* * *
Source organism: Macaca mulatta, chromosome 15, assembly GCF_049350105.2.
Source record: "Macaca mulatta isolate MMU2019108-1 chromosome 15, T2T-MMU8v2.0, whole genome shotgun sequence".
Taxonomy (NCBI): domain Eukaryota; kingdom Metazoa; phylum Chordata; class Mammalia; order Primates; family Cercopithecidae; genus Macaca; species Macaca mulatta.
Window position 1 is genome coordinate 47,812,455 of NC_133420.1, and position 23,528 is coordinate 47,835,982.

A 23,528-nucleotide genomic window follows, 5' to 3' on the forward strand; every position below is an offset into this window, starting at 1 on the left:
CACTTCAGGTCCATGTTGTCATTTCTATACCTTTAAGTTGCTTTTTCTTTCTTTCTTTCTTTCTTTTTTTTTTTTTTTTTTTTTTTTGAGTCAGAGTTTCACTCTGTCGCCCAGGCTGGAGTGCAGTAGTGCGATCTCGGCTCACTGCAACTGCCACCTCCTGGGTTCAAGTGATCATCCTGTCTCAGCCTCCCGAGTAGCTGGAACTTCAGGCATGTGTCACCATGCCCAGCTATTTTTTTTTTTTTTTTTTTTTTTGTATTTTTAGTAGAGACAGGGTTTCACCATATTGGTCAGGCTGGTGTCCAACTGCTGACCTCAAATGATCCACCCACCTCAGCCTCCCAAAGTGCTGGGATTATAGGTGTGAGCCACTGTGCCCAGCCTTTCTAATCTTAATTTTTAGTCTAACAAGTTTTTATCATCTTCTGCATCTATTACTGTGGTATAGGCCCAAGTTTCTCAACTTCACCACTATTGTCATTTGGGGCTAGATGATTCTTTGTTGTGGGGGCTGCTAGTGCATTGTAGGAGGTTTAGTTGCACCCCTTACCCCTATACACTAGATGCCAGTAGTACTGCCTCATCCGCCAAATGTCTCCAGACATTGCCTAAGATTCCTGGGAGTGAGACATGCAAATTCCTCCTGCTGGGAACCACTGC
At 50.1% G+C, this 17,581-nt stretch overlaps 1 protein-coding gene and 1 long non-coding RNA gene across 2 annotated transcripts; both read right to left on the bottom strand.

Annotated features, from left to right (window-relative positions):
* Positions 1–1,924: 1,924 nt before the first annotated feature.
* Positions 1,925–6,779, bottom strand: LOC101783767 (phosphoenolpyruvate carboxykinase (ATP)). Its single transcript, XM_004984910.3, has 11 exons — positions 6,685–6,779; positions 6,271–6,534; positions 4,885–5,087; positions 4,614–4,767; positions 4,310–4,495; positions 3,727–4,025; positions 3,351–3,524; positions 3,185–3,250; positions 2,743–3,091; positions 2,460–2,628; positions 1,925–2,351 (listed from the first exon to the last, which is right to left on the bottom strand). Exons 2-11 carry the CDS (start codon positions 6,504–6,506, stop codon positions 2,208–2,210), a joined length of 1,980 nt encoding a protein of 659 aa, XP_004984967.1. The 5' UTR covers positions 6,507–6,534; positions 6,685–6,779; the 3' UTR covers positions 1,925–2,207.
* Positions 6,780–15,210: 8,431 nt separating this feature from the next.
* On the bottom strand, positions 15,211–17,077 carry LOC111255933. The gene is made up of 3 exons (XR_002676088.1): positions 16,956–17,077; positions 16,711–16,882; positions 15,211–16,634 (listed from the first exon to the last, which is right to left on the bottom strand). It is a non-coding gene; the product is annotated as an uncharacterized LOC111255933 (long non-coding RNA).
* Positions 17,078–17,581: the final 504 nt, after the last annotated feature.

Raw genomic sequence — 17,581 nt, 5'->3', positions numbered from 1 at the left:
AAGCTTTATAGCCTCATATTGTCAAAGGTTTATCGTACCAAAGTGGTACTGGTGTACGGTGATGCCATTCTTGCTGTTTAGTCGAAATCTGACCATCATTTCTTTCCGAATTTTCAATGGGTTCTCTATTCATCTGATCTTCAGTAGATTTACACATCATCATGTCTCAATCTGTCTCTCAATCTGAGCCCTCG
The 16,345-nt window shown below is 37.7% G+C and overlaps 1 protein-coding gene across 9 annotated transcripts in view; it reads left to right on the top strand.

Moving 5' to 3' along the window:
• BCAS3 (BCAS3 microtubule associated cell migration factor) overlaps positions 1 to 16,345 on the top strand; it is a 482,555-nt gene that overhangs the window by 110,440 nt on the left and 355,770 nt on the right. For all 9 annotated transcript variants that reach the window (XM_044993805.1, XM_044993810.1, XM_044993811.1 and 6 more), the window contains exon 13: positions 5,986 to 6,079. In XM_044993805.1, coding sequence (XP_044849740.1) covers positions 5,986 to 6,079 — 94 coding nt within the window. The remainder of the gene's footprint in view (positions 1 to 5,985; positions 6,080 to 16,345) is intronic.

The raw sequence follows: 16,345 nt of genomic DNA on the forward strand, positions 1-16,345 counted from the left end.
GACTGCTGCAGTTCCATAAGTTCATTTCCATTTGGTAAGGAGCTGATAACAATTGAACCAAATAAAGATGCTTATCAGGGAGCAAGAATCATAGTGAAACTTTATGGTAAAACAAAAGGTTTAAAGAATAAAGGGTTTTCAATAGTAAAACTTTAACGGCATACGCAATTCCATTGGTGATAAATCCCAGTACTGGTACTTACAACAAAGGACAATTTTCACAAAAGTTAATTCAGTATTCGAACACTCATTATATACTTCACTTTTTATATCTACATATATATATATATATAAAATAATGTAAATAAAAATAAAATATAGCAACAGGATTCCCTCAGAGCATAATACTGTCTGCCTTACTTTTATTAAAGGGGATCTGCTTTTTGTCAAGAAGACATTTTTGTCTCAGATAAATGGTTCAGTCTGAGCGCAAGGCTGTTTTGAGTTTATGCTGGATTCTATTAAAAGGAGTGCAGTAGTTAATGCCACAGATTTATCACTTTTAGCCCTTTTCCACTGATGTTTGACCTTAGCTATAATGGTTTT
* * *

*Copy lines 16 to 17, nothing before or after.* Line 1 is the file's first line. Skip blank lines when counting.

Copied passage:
The 16,345-nt window shown below is 37.7% G+C and overlaps 1 protein-coding gene across 9 annotated transcripts in view; it reads left to right on the top strand.

Moving 5' to 3' along the window: